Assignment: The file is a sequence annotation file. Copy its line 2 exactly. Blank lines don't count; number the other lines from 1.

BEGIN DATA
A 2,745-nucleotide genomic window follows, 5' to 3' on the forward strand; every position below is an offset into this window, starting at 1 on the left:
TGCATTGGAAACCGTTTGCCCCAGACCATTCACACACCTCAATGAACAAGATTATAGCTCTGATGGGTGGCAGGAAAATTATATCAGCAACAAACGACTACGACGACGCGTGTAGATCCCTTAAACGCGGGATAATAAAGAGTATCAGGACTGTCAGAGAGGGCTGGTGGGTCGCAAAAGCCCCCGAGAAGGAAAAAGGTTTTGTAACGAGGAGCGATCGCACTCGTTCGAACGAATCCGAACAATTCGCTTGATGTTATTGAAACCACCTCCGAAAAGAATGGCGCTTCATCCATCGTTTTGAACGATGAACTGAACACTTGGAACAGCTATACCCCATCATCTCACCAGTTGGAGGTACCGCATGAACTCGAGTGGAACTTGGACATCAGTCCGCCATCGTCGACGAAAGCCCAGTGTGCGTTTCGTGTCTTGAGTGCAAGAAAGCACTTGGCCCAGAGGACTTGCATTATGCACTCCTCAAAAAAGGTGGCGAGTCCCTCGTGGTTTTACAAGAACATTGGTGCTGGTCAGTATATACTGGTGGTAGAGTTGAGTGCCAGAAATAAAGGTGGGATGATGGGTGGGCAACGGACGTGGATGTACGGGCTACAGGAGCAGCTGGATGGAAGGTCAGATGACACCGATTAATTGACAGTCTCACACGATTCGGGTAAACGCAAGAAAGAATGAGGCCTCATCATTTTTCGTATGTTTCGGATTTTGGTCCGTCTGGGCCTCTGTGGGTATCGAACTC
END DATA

TGCATTGGAAACCGTTTGCCCCAGACCATTCACACACCTCAATGAACAAGATTATAGCTCTGATGGGTGGCAGGAAAATTATATCAGCAACAAACGACTACGACGACGCGTGTAGATCCCTTAAACGCGGGATAATAAAGAGTATCAGGACTGTCAGAGAGGGCTGGTGGGTCGCAAAAGCCCCCGAGAAGGAAAAAGGTTTTGTAACGAGGAGCGATCGCACTCGTTCGAACGAATCCGAACAATTCGCTTGATGTTATTGAAACCACCTCCGAAAAGAATGGCGCTTCATCCATCGTTTTGAACGATGAACTGAACACTTGGAACAGCTATACCCCATCATCTCACCAGTTGGAGGTACCGCATGAACTCGAGTGGAACTTGGACATCAGTCCGCCATCGTCGACGAAAGCCCAGTGTGCGTTTCGTGTCTTGAGTGCAAGAAAGCACTTGGCCCAGAGGACTTGCATTATGCACTCCTCAAAAAAGGTGGCGAGTCCCTCGTGGTTTTACAAGAACATTGGTGCTGGTCAGTATATACTGGTGGTAGAGTTGAGTGCCAGAAATAAAGGTGGGATGATGGGTGGGCAACGGACGTGGATGTACGGGCTACAGGAGCAGCTGGATGGAAGGTCAGATGACACCGATTAATTGACAGTCTCACACGATTCGGGTAAACGCAAGAAAGAATGAGGCCTCATCATTTTTCGTATGTTTCGGATTTTGGTCCGTCTGGGCCTCTGTGGGTATCGAACTC